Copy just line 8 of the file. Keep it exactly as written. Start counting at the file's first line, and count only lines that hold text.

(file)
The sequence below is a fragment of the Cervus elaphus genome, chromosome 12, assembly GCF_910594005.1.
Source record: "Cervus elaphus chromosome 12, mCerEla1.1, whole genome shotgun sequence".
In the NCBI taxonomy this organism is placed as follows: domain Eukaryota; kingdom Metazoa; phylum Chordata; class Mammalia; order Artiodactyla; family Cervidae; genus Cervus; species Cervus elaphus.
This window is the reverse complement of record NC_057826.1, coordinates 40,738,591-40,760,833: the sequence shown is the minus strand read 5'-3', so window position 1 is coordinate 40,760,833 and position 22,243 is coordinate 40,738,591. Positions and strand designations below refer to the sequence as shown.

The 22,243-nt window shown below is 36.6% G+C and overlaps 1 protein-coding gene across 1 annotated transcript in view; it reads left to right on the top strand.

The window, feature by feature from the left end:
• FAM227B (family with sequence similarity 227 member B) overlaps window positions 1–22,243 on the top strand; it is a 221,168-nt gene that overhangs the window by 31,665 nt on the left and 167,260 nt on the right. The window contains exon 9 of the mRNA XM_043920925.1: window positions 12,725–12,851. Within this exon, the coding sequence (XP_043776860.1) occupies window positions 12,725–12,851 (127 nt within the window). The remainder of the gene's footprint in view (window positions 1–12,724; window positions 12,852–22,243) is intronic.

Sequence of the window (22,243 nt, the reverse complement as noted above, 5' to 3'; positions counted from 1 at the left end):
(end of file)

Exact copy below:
Sequence of the window (22,243 nt, the reverse complement as noted above, 5' to 3'; positions counted from 1 at the left end):